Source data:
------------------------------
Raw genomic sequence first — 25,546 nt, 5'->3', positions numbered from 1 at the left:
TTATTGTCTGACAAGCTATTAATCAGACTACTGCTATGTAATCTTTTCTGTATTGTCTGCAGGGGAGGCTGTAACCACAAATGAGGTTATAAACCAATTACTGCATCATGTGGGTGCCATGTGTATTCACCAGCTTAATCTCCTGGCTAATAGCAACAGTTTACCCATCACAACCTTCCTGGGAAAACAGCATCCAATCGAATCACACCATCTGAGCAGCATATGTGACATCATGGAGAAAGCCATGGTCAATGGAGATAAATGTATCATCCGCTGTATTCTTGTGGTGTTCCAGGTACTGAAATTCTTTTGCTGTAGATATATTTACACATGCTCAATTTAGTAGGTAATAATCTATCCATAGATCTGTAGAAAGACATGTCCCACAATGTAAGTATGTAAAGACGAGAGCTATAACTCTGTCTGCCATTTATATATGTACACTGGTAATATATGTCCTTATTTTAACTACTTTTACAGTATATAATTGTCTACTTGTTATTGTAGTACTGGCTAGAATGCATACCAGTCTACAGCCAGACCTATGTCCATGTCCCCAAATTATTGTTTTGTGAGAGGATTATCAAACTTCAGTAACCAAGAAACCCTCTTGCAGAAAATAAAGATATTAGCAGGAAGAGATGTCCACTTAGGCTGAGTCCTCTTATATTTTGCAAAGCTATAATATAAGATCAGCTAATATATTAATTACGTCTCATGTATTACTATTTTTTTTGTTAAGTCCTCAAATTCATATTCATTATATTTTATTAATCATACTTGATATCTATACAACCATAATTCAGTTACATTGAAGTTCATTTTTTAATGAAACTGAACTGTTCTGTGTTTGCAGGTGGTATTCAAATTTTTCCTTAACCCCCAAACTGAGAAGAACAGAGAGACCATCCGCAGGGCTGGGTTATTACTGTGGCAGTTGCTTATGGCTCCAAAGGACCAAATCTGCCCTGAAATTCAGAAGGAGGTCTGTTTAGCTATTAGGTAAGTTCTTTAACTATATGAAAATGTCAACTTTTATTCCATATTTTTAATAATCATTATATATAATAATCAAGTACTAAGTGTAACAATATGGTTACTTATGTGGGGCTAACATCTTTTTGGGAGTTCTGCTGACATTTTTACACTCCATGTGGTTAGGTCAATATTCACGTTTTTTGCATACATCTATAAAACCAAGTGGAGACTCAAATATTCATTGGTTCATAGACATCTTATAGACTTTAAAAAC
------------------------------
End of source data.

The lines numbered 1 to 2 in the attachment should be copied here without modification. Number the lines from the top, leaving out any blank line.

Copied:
Raw genomic sequence first — 25,546 nt, 5'->3', positions numbered from 1 at the left:
TTATTGTCTGACAAGCTATTAATCAGACTACTGCTATGTAATCTTTTCTGTATTGTCTGCAGGGGAGGCTGTAACCACAAATGAGGTTATAAACCAATTACTGCATCATGTGGGTGCCATGTGTATTCACCAGCTTAATCTCCTGGCTAATAGCAACAGTTTACCCATCACAACCTTCCTGGGAAAACAGCATCCAATCGAATCACACCATCTGAGCAGCATATGTGACATCATGGAGAAAGCCATGGTCAATGGAGATAAATGTATCATCCGCTGTATTCTTGTGGTGTTCCAGGTACTGAAATTCTTTTGCTGTAGATATATTTACACATGCTCAATTTAGTAGGTAATAATCTATCCATAGATCTGTAGAAAGACATGTCCCACAATGTAAGTATGTAAAGACGAGAGCTATAACTCTGTCTGCCATTTATATATGTACACTGGTAATATATGTCCTTATTTTAACTACTTTTACAGTATATAATTGTCTACTTGTTATTGTAGTACTGGCTAGAATGCATACCAGTCTACAGCCAGACCTATGTCCATGTCCCCAAATTATTGTTTTGTGAGAGGATTATCAAACTTCAGTAACCAAGAAACCCTCTTGCAGAAAATAAAGATATTAGCAGGAAGAGATGTCCACTTAGGCTGAGTCCTCTTATATTTTGCAAAGCTATAATATAAGATCAGCTAATATATTAATTACGTCTCATGTATTACTATTTTTTTTGTTAAGTCCTCAAATTCATATTCATTATATTTTATTAATCATACTTGATATCTATACAACCATAATTCAGTTACATTGAAGTTCATTTTTTAATGAAACTGAACTGTTCTGTGTTTGCAGGTGGTATTCAAATTTTTCCTTAACCCCCAAACTGAGAAGAACAGAGAGACCATCCGCAGGGCTGGGTTATTACTGTGGCAGTTGCTTATGGCTCCAAAGGACCAAATCTGCCCTGAAATTCAGAAGGAGGTCTGTTTAGCTATTAGGTAAGTTCTTTAACTATATGAAAATGTCAACTTTTATTCCATATTTTTAATAATCATTATATATAATAATCAAGTACTAAGTGTAACAATATGGTTACTTATGTGGGGCTAACATCTTTTTGGGAGTTCTGCTGACATTTTTACACTCCATGTGGTTAGGTCAATATTCACGTTTTTTGCATACATCTATAAAACCAAGTGGAGACTCAAATATTCATTGGTTCATAGACATCTTATAGACTTTAAAAAC